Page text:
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  • Cited by 2
  • Print publication year: 1996
  • Online publication date: March 2008

3 - The European Background



Originally the colonial American economy was constructed from European materials. It cannot be questioned that the predominant influence among the European traits was British, or more accurately English, and that until the War of Independence this became ever more firmly established. The admixture of other Europeans does not gainsay this fact, even though their role has been played down in a literature of early Americana that is inordinately concerned with the Pilgrim Fathers. The other major influences on what became a Euro-American way of life were the distant location of the colonies, together with their lavish resource endowment, and the slowly fading aboriginal culture.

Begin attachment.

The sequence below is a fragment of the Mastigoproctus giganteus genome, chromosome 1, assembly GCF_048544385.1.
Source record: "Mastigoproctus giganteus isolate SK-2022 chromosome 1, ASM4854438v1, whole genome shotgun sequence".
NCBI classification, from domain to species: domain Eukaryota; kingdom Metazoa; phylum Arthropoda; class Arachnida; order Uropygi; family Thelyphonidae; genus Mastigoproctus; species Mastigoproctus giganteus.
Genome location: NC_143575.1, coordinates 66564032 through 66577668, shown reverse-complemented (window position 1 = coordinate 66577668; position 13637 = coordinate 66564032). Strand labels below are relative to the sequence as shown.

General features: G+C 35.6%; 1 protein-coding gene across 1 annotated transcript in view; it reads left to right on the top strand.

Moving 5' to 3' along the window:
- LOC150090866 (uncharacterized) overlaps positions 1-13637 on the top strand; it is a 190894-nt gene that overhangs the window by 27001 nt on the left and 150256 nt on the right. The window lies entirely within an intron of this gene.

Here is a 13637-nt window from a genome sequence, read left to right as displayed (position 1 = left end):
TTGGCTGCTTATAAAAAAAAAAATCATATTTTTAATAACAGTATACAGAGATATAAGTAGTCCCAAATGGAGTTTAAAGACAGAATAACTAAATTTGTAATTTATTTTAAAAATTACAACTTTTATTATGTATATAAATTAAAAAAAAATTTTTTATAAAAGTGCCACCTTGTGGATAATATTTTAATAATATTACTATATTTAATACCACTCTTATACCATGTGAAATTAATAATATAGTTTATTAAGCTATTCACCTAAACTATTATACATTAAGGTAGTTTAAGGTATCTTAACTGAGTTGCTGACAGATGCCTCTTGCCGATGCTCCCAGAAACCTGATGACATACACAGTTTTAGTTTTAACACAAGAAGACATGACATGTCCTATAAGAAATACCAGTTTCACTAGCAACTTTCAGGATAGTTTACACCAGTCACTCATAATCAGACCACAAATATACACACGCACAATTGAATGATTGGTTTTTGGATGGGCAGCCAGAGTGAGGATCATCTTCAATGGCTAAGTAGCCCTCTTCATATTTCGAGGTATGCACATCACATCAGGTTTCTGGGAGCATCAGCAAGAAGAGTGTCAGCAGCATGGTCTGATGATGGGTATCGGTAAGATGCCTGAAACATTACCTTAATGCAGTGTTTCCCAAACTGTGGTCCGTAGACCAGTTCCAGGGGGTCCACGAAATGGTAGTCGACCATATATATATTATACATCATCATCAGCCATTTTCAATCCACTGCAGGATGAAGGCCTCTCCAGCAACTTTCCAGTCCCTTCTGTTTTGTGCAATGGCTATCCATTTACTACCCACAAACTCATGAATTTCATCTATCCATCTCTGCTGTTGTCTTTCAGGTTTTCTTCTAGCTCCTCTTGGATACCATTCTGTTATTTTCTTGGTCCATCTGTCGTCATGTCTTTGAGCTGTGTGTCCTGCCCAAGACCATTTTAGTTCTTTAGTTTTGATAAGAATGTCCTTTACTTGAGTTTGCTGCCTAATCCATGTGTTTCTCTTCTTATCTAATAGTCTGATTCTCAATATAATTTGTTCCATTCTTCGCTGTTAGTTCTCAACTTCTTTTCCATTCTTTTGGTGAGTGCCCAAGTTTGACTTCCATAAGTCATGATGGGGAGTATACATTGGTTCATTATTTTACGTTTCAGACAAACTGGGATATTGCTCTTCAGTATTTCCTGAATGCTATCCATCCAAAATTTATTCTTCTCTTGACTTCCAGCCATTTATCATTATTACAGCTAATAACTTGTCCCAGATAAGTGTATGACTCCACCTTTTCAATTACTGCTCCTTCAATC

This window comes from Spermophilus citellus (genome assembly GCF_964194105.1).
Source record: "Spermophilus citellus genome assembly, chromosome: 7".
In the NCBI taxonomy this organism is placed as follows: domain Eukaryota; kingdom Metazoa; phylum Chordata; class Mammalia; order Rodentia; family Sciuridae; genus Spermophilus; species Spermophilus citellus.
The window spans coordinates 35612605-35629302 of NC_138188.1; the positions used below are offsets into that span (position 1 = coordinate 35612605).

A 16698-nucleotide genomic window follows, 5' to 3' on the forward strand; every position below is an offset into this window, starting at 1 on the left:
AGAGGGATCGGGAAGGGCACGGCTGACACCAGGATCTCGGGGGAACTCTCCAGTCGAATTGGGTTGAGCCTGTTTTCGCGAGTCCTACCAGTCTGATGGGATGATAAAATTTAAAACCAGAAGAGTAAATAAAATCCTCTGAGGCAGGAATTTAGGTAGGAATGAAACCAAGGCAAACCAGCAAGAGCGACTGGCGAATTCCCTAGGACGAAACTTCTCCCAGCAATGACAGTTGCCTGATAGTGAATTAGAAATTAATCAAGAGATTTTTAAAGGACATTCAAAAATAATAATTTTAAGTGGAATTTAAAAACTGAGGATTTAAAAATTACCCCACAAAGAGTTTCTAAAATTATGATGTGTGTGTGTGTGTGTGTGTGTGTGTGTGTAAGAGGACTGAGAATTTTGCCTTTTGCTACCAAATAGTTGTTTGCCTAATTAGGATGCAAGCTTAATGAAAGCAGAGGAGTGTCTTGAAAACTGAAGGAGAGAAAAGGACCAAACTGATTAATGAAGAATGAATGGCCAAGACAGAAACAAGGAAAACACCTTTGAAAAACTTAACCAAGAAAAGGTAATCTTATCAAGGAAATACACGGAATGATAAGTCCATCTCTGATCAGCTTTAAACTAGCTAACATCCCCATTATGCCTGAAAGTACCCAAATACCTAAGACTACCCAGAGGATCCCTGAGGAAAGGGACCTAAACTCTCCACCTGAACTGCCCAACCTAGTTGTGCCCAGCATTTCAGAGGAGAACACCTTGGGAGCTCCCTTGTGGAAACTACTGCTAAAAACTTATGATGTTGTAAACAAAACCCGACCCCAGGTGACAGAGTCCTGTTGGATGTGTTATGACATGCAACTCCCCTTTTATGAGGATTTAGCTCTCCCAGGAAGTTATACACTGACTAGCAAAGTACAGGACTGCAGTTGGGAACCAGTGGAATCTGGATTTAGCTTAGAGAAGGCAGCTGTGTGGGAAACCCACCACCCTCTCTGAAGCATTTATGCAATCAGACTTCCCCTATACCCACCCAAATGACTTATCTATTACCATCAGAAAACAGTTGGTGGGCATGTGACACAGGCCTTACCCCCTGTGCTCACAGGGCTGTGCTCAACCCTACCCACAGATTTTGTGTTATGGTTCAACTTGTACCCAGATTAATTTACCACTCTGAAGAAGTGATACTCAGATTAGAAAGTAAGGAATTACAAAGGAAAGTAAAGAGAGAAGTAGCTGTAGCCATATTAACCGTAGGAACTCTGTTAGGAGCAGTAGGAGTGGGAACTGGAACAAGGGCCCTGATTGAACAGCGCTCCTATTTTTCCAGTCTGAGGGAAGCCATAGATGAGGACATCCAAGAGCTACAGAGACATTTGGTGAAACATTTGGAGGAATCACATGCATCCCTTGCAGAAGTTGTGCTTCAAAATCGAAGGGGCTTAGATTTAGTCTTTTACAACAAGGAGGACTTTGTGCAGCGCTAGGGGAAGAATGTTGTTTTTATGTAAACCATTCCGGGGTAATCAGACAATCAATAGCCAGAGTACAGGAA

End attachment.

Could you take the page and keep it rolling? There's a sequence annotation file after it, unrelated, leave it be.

The Native Americans had been present since prehistory, and the uses they had made of the land created capital improvements subsequently taken over by the immigrants from across the ocean. These “capital works” included cleared openings in the forest cover; burning to produce browse for their prey, the deer, thus encouraging sprout hardwoods, reducing fire-sensitive species (especially the understory); introducing from farther south crop plants like maize; and pioneering tracks and pathways. There were hundreds of semipermanent Indian villages in the northeast of the future United States, some with up to 150 acres cleared for crops and larger areas ecologically modified for hunting.